The force of the impact helped bring Gregor back to reality. He was sobbing in fury at the ants, in revulsion at the battle, and in despair because the field...oh, the field was a wasteland! Ruined bits of plants lay ground into the earth, which was sodden with an evil-smelling lilac goo. He scooped up a handful of the stuff and watched the last shreds of the starshade dissolve into greenish liquid and vanish.
"It's gone," Gregor wept. "The starshade is gone. The cure is gone."
"All gone," said Ripred quietly. "It's all gone now."
Luxa and Nike landed beside them. Through his tears, Gregor could see the blood streaming from the cuts on Luxa's pale legs. He realized he was covered in stinging wounds himself, where the mandibles had found their way through his defenses.
"If it's any consolation, the jungle has finished our work for us," said Ripred.
Gregor looked up at the jungle where the remainder of the ant army had disappeared. It had plowed into the area that Hamnet had raced their party through. Into the pretty white blossoms that made you deliriously happy. The ants must have been susceptible, too, because the jungle was filled with vines ripping obliging insects to bits. It didn't take long. In minutes, the ants were dismembered and dropped to the jungle floor where the roots shifted and covered them. And the silence returned.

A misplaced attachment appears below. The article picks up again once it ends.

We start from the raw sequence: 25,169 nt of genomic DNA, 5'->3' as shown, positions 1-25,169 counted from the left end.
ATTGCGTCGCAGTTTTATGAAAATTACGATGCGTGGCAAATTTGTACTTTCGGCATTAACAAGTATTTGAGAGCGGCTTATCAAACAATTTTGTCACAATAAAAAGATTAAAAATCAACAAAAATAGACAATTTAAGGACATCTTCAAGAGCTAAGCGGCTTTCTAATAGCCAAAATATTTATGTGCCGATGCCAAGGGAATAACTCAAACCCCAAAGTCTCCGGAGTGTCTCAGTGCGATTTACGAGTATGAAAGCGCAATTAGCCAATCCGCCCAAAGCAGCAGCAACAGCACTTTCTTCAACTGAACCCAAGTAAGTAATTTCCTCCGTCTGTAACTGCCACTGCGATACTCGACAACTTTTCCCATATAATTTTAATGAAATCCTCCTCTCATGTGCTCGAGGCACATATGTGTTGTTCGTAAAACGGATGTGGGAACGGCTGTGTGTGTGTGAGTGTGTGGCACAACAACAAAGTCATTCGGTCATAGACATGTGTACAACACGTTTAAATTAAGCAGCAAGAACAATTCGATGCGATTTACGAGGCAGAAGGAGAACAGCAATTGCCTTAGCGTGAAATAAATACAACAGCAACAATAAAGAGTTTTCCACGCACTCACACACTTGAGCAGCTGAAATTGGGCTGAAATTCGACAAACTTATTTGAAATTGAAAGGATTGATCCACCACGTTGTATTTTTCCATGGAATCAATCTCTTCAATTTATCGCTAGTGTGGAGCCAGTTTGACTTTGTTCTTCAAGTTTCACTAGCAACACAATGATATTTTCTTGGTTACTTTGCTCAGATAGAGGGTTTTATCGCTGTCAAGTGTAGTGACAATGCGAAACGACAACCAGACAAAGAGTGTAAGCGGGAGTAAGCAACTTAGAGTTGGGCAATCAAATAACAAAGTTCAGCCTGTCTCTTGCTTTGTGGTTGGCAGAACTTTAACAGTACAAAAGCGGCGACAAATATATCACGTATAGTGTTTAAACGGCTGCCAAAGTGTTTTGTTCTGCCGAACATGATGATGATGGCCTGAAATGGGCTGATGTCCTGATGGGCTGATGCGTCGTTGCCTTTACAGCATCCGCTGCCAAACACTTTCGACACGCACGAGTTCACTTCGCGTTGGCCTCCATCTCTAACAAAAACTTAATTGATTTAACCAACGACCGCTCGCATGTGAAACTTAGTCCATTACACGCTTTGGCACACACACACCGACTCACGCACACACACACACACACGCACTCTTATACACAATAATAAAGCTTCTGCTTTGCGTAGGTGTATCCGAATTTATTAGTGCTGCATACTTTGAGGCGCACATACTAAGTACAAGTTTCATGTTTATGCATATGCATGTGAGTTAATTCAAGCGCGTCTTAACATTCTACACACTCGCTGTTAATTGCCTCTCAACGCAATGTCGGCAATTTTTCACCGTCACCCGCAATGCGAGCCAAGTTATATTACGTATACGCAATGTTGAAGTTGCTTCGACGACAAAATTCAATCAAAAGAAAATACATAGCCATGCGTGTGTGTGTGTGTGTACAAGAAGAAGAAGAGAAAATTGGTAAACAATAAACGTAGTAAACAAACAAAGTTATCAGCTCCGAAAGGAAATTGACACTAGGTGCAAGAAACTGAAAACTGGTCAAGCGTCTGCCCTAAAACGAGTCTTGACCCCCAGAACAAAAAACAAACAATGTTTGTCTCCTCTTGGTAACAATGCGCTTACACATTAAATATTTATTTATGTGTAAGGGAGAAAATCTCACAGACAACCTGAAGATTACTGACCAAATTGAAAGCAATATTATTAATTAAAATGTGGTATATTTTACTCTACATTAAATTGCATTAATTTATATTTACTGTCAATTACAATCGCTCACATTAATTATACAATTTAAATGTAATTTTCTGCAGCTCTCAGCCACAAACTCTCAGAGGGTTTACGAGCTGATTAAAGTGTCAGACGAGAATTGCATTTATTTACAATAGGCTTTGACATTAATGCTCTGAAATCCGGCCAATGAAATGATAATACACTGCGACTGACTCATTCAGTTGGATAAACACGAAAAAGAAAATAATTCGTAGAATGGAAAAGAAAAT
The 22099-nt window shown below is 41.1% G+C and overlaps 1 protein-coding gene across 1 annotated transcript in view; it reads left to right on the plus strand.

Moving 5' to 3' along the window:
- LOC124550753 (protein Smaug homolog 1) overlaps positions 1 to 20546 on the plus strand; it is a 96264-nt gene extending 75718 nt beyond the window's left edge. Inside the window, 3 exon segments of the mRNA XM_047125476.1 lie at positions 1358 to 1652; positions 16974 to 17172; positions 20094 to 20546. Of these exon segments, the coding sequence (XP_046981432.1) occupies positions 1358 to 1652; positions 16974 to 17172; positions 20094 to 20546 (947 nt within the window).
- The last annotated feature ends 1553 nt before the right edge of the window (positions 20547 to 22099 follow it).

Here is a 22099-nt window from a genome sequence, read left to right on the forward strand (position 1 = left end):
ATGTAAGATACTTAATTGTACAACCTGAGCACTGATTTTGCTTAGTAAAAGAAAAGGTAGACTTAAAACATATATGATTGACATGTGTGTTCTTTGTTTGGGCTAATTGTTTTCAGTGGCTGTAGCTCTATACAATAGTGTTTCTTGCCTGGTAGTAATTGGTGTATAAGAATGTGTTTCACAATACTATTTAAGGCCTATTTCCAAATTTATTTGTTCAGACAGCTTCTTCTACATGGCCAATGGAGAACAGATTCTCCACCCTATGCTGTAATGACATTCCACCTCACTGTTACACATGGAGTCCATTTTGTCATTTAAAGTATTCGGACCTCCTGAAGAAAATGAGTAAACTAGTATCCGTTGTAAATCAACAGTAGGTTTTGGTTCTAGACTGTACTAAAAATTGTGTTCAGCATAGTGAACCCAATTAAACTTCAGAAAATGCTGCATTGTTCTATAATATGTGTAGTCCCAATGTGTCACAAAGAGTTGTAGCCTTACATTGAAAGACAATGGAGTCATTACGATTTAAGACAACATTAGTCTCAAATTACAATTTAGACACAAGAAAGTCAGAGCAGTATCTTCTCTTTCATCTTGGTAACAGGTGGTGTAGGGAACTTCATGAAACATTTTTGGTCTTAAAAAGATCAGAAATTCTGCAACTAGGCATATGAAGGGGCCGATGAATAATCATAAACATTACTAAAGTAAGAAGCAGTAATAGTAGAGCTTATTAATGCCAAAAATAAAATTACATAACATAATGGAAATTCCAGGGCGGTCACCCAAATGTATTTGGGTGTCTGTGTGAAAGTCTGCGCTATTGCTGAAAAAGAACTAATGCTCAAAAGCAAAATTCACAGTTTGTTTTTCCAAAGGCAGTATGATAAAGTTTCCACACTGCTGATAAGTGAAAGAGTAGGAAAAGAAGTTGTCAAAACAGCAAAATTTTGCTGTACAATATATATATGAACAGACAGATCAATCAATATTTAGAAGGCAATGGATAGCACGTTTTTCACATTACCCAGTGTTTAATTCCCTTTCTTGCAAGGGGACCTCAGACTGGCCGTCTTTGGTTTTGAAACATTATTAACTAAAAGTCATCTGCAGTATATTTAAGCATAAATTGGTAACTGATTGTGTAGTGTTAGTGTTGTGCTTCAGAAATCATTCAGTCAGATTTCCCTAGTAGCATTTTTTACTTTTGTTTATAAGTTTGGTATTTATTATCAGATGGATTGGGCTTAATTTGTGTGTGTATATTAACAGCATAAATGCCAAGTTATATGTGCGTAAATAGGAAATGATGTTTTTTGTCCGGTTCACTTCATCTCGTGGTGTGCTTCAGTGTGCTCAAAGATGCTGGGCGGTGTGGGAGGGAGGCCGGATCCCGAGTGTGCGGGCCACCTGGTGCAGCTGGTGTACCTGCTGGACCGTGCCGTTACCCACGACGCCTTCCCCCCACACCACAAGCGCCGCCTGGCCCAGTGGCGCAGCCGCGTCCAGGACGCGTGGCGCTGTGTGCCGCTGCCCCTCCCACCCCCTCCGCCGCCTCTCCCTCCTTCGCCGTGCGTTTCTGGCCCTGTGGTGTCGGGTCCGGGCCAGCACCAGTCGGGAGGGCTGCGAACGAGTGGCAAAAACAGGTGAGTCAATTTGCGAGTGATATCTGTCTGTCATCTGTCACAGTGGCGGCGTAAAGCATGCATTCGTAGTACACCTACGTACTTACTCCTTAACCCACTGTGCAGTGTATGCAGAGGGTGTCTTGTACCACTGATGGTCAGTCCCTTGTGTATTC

Gregor wiped his eyes and struggled onto his feet. Ripred and Lapblood were hunched behind him. Luxa still sat on Nike's back. Surrounded by dead ants, Frill's beautiful blue-green body lay sprawled across the field, the skin scored with hundreds of cuts. Gregor looked for motion in her chest, but it was still as a stone.
Temp was hovering over something at the edge of the jungle. Gregor realized the form on the ground was Hamnet.
"Uncle!" Luxa cried, and then she was sprinting across the field
When they reached him, they could see Hamnet was not long for this world. A gaping hole just under his ribcage was pumping out blood so it formed a pool around him.
Luxa knelt beside him and grasped his hand. "Judith," he whispered. "Judith..."